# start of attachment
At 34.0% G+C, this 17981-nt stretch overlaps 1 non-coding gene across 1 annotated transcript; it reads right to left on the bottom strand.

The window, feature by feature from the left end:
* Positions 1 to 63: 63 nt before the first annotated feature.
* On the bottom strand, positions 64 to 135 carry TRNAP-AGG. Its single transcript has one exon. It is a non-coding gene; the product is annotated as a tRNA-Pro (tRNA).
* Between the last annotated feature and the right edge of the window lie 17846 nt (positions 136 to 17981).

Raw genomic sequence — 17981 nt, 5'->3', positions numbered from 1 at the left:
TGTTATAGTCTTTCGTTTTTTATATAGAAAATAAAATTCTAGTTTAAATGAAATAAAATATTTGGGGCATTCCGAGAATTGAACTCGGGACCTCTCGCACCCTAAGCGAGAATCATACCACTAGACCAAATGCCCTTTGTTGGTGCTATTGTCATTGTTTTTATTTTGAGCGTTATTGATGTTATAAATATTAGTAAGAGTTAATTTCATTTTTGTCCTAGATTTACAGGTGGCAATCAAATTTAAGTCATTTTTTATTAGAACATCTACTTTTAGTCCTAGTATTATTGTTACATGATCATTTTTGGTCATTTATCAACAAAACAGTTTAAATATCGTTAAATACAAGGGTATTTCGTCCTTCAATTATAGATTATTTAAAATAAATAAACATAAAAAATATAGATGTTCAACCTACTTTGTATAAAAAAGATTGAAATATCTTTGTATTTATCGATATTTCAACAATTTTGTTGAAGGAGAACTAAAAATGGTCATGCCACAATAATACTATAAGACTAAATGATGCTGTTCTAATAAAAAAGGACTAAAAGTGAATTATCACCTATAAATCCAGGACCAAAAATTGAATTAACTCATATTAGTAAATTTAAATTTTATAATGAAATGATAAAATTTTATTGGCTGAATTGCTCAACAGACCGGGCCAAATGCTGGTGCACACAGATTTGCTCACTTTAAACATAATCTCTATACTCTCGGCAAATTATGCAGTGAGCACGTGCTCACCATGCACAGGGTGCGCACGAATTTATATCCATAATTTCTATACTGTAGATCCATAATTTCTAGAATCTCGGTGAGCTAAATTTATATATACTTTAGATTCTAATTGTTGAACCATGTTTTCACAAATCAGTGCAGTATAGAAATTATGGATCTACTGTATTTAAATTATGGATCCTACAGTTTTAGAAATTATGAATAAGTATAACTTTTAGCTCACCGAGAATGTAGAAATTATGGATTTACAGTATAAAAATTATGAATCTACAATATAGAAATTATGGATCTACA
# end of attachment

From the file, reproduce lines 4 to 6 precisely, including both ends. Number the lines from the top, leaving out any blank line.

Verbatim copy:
* On the bottom strand, positions 64 to 135 carry TRNAP-AGG. Its single transcript has one exon. It is a non-coding gene; the product is annotated as a tRNA-Pro (tRNA).
* Between the last annotated feature and the right edge of the window lie 17846 nt (positions 136 to 17981).

Raw genomic sequence — 17981 nt, 5'->3', positions numbered from 1 at the left: